The research project has investigated questions taken from three categories:
The body, health and identitySchool, education and workFriends, love and recreation
Overall, these three main categories contained about three quarters of all the questions submitted to ung.no.
“The project has also had the aim of looking into how young peoples’ questions are correlated with gender and age, with a particular focus on gender,” says Lassemo.
More than a third of the questions are in the category “The body, health and identity.” Most of these are submitted by girls (62.6 percent) and by the youngest (13 to 16) age group (61.5 percent).
Typical topics in this category include physical health, weight, gender-specific issues, as well as sex and contraception.
Lassemo says that, naturally enough, some topics are typical for boys, others for girls.
“The eldest girls are preoccupied with contraception, while the youngest submitted questions about weight, food and eating habits,” she says. “The youngest boys had questions about the penis, while boys of all ages are preoccupied with the law and traffic offenses,” says Lassemo.
Girls and the youngest are most active
Statistics from the research project also show that 72 percent of the questions were submitted by girls, and that the youngest were the most active with two out of three users being between 13 and 16 years of age.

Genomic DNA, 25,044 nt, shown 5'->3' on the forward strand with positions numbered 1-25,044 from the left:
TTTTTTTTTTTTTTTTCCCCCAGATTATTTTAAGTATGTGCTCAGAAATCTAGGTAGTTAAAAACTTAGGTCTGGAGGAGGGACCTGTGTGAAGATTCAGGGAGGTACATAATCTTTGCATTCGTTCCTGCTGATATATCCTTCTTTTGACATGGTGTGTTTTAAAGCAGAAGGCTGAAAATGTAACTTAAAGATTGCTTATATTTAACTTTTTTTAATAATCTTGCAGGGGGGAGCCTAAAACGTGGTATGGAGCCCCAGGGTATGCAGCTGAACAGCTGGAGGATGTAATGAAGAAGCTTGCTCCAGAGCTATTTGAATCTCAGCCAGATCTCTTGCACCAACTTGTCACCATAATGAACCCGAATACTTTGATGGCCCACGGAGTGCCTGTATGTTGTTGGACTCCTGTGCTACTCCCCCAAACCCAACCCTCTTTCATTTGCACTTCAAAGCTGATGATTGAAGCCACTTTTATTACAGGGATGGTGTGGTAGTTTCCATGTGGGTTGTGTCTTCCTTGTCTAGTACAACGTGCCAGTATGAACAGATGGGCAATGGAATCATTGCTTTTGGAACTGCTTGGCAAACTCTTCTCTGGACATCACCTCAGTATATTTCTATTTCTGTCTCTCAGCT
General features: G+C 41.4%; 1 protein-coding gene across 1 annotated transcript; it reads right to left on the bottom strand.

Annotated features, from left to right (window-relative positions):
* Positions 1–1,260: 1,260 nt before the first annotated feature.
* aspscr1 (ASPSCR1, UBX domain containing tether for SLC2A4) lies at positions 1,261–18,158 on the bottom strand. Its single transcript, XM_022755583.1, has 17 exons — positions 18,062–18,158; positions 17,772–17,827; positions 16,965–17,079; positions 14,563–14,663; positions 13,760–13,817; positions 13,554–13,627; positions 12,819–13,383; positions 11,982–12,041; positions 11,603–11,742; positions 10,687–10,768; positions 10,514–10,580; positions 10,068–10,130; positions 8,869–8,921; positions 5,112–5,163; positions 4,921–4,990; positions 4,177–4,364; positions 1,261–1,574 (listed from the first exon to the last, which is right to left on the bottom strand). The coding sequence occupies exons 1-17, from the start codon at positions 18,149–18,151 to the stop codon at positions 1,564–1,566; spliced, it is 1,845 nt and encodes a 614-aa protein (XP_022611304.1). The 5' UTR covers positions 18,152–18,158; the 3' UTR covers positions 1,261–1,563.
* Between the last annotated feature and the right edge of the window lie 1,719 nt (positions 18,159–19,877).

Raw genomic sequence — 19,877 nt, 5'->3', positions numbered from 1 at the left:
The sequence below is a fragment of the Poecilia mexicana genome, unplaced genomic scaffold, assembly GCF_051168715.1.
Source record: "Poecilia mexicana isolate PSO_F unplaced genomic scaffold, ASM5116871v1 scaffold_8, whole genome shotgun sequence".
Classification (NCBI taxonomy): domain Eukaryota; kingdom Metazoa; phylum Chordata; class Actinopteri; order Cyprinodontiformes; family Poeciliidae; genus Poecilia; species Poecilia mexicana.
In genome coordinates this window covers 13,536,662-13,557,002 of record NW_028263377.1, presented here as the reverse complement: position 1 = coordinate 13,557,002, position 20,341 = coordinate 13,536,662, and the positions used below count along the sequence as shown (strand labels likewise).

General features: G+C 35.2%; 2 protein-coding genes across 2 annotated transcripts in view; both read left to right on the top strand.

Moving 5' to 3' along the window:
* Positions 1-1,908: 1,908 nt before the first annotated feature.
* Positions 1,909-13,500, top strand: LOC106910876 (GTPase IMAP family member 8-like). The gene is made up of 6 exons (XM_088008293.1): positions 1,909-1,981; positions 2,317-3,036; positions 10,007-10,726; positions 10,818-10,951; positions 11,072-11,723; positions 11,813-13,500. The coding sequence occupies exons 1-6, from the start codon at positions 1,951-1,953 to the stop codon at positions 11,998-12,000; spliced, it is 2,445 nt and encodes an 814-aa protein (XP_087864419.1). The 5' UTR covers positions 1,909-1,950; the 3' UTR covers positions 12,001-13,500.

“We’re still trying to find out why by far the majority of those submitting questions are girls,” says Lassemo. “Anyhow, it is a reflection of the general tendency that boys and men seek help to a much lesser extent that girls and women,” she says.
Lassemo believes that this is a problem.
“There is no reason to suppose that boys have things so much easier than girls. We simply don’t know from where they get help and answers to their questions,” she says.
Using research to improve the service
Bufdir is using the insights obtained from this research to further develop the ung.no website. Perhaps this will lead to more boys making use of the question and answer service.
“We have removed the comments field, prepared new guidelines, and have introduced a greater focus on gender issues,” says Aas. “We have modified our use of images and changed the graphic layout, methods of responding, focus on content and channel selection, all with the aim of reaching out to groups based on interesting finds that have emerged during the analysis,” she says.
This insight research project has also helped to develop awareness among members on the expert panel. Among other things, it has resulted in a more holistic approach to providing answers.
Aas believes that obtaining such specific feedback based on statistics and analysis has been very useful.
“We’re working continuously on how to reach young people, and this research has helped us to make further improvements. We’ve now introduced an even greater focus on issues related to equal opportunity and gender,” she says.
The analysis could also be used by the agency and the Ministry to further develop other services for young people.